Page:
Strangely enough, I was looking forward to the infamous Polly Shortts as I knew it would be a chance to push on as you gain 100m over 1.8km, so in my head, my kilometre countdown was to the 10k to go point. This made the race end seem closer to me and I felt good watching the numbers tick down.
About 15k from the finish, I saw Dave and Ruth for the final time. While handing over a drink and gel, Dave told me that I was 8 minutes down on the 4th placed lady but that she seemed to be fading. My response of "I'm fading too!" caused Stuart to smile, but I wondered how much of that deficit I would make up, or if she would rally in the run for home.
I felt like I was running alone up Little Pollys and Polly Shortts, but Stuart later told me that both he and Michael had tucked in behind me, to use me as shelter from the wind. In my previous 2 Comrades I had never walked a single step and so I was determined that this year should be no exception, which again enabled me to move up the field on these testing inclines.
At the top of Pollys, I felt great and so decided to pick up the pace and really work all the way to the finish. It was "just 8k" after all. Michael came with me, and though Stuart later said that he had thought he would be able to stick with me to the finish, I opened up a gap of 400m within the first km, and 4.5 minutes by the end.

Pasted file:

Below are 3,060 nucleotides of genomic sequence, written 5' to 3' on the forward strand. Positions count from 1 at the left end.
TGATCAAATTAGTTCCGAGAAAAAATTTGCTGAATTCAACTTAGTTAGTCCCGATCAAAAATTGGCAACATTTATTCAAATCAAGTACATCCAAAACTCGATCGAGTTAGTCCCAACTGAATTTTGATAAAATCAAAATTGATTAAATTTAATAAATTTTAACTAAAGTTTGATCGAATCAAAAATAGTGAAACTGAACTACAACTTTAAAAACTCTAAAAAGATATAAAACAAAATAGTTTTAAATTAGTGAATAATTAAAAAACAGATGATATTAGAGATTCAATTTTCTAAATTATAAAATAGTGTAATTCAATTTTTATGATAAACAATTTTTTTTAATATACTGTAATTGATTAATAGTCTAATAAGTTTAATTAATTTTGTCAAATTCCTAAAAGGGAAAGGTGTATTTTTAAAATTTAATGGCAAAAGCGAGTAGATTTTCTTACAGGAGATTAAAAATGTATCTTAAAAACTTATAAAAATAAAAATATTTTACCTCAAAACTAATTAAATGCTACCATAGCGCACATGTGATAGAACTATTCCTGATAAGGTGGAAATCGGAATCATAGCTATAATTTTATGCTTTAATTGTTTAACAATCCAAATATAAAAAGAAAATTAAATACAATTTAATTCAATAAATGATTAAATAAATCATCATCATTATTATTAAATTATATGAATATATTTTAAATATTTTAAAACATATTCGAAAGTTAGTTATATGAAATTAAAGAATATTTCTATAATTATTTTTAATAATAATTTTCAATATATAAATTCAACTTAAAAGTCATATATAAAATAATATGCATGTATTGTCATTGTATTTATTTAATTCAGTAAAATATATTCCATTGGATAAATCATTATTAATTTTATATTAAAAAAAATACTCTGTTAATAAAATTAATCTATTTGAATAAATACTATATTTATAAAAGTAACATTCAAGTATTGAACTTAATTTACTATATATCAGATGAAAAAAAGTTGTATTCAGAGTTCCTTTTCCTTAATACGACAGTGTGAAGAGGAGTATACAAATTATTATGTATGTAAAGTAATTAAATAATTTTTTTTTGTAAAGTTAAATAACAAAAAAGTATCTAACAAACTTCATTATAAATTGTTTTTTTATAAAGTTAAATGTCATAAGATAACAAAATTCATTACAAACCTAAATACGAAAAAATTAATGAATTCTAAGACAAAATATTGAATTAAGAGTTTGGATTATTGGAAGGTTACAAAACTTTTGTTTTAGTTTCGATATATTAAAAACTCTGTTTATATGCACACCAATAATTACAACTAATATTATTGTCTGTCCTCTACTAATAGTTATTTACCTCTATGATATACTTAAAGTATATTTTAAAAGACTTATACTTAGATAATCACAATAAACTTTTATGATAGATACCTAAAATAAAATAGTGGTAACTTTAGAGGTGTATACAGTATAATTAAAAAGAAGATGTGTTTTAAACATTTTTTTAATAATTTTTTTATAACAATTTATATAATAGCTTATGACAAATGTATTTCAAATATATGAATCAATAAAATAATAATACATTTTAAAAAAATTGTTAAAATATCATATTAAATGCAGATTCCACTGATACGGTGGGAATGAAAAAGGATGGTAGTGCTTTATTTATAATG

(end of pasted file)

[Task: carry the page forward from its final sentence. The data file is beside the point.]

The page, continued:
It isn't the easiest 8k, as the support lessens after the crowds of Pollys because most people have gone closer to the finish so the are some quiet isolated open stretches, and the course definitely "undulates". At this point in the race, any slight change in gradient can feel like a huge hill, and twice the road does actually disappear down into a huge deep, so you have to really control your tired quads down to work up the other side.
We thought we were almost there, as the run in had seemed long, and the crowds were building up again, and so both of us had the same uncharitable thought (Michael expressing it out loud) when we saw the 2km to go marker. Even so close to the end, we were still grabbing as many baggies as possible both to drink and pour over ourselves, as the temperature was well into the 30s by now.
|Having a laugh with my clubmate Craig (while someone is stretchered out of the International Enclosure behind us....oops!!)|
|The British gold medallists!|